0 00 0010 0:000010 2 002 Control Lower Case (CLC)
0 00 0011 0:000011 3 003 Control Tab (CHT)
0 00 0100 0:000100 4 004 Control Carriage Return (CCR)
0 00 0101 0:000101 5 005 Control Space (CSP)
0 00 0110 0:000110 6 006 a
0 00 0111 0:000111 7 007 b
0 00 1000 0:001000 8 010 c
0 00 1001 0:001001 9 011 d
0 00 1010 0:001010 10 012 e
0 00 1011 0:001011 11 013 f
0 00 1100 0:001100 12 014 g
0 00 1101 0:001101 13 015 h
0 00 1110 0:001110 14 016 i
0 00 1111 0:001111 15 017 j
0 01 0000 0:010000 16 020 k
0 01 0001 0:010001 17 021 l
0 01 0010 0:010010 18 022 m
0 01 0011 0:010011 19 023 n
0 01 0100 0:010100 20 024 o
0 01 0101 0:010101 21 025 p
0 01 0110 0:010110 22 026 q
0 01 0111 0:010111 23 027 r
0 01 1000 0:011000 24 030 s
0 01 1001 0:011001 25 031 t
0 01 1010 0:011010 26 032 u
0 01 1011 0:011011 27 033 v
0 01 1100 0:011100 28 034 w
0 01 1101 0:011101 29 035 x
0 01 1110 0:011110 30 036 y
0 01 1111 0:011111 31 037 z
0 10 0000 0:100000 32 040 Dial 0 (D0)
0 10 0001 0:100001 33 041 Dial 1 (D1)
0 10 0010 0:100010 34 042 Dial 2 (D2)
0 10 0011 0:100011 35 043 Dial 3 (D3)
0 10 0100 0:100100 36 044 Dial 4 (D4)
0 10 0101 0:100101 37 045 Dial 5 (D5)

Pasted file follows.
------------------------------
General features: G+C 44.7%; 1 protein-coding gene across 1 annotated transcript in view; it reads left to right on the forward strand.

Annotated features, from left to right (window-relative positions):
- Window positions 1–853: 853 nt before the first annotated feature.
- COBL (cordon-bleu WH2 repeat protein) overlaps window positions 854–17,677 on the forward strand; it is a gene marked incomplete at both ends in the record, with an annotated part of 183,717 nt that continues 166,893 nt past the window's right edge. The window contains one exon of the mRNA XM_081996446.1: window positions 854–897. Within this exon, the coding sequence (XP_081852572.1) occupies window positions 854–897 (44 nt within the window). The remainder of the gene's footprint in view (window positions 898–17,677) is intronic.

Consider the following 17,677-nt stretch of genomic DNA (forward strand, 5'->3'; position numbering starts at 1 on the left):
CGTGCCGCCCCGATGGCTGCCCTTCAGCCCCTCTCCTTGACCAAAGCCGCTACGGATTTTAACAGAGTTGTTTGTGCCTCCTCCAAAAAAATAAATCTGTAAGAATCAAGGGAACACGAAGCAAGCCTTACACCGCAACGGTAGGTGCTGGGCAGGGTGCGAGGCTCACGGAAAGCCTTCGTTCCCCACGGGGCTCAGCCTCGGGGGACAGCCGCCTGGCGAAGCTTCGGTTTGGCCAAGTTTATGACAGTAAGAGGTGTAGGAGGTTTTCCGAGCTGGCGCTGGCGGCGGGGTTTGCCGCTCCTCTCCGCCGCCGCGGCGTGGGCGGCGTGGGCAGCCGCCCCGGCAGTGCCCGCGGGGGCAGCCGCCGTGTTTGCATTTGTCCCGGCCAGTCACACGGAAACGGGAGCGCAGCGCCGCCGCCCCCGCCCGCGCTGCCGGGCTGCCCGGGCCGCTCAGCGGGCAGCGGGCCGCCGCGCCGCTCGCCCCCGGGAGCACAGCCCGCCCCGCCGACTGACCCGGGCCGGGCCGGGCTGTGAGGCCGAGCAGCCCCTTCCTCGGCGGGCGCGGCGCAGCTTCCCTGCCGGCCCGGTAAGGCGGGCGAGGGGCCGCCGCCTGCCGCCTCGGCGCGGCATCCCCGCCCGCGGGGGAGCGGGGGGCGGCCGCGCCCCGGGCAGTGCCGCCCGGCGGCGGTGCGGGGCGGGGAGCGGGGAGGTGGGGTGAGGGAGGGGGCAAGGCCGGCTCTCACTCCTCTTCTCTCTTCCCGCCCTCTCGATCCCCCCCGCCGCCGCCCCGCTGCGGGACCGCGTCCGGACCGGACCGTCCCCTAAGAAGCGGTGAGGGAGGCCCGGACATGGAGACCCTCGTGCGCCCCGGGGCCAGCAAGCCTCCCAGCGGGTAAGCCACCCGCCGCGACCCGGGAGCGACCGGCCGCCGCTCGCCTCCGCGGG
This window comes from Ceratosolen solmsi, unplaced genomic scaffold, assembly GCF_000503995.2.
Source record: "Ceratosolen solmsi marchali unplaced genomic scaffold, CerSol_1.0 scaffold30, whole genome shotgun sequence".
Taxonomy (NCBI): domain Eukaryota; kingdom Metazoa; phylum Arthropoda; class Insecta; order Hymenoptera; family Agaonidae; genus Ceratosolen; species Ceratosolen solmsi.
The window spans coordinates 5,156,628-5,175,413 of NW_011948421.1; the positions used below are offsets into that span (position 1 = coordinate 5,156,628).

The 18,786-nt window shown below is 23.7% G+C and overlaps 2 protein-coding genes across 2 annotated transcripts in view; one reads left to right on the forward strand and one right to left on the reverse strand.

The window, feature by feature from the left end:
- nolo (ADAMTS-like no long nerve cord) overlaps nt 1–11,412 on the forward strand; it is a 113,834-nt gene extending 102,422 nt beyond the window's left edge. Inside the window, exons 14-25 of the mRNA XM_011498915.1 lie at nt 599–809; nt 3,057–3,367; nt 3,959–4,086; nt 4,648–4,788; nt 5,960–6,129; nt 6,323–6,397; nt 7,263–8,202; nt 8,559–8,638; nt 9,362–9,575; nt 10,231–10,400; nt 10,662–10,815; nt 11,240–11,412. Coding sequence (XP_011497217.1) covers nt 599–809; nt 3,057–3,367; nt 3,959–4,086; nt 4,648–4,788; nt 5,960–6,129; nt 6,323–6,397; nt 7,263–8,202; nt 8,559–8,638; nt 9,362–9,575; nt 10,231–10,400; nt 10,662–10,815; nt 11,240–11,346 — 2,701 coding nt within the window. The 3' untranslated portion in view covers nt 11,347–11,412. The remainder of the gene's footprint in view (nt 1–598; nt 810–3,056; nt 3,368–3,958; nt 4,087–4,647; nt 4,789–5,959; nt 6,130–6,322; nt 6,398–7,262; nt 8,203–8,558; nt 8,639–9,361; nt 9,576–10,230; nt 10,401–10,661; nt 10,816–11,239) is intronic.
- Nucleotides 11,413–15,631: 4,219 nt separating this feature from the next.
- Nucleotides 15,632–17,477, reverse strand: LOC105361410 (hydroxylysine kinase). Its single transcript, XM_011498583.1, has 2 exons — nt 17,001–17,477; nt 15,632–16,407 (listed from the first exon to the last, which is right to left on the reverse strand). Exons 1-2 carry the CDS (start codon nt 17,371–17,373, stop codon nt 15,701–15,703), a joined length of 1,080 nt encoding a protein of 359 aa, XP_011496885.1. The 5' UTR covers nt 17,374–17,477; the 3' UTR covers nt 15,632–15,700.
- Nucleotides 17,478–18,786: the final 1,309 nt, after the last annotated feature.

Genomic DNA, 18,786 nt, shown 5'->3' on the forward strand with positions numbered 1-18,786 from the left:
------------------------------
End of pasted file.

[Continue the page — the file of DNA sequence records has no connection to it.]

0 10 0110 0:100110 38 046 Dial 6 (D6)
0 10 0111 0:100111 39 047 Dial 7 (D7)
0 10 1000 0:101000 40 050 Dial 8 (D8)
0 10 1001 0:101001 41 051 Dial 9 (D9)
0 10 1010 0:101010 42 052 Start of Control Block (SCB)
0 10 1011 0:101011 43 053 Start of Block (SBK)
0 10 1100 0:101100 44 054 Spare
0 10 1101 0:101101 45 055 Spare
0 10 1110 0:101110 46 056 Spare
0 10 1111 0:101111 47 057 Spare
0 11 0000 0:110000 48 060 Ready to Transmit (RTT)
0 11 0001 0:110001 49 061 Ready to Receive (RTR)
0 11 0010 0:110010 50 062 Not Ready to Receive (NRR)
0 11 0011 0:110011 51 063 End of Blockette (EBE)
0 11 0100 0:110100 52 064 End of Block (EBK)
0 11 0101 0:110101 53 065 End of File (EOF)
0 11 0110 0:110110 54 066 End of Control Block (ECB)
0 11 0111 0:110111 55 067 Acknowledge Receipt (ACK)
0 11 1000 0:111000 56 070 Repeat Block (RPT)
0 11 1001 0:111001 57 071 Spare
0 11 1010 0:111010 58 072 Interpret Sign (INS)
0 11 1011 0:111011 59 073 Non-Interpret Sign (NIS)
0 11 1100 0:111100 60 074 Control Word Follows (CWF)
0 11 1101 0:111101 61 075 S.A.C. (SAC)
0 11 1110 0:111110 62 076 Special Character (SPC)
0 11 1111 0:111111 63 077 Delete (DEL)
1 00 0000 1:000000 64 100 @ Master Space (MS)
1 00 0001 1:000001 65 101 [ Upper Case (UC)
1 00 0010 1:000010 66 102 ] Lower Case (LC)
1 00 0011 1:000011 67 103 #
1 00 0100 1:000100 68 104 Δ Delta
1 00 0101 1:000101 69 105 Blank / Space (SP)
1 00 0110 1:000110 70 106 A
1 00 0111 1:000111 71 107 B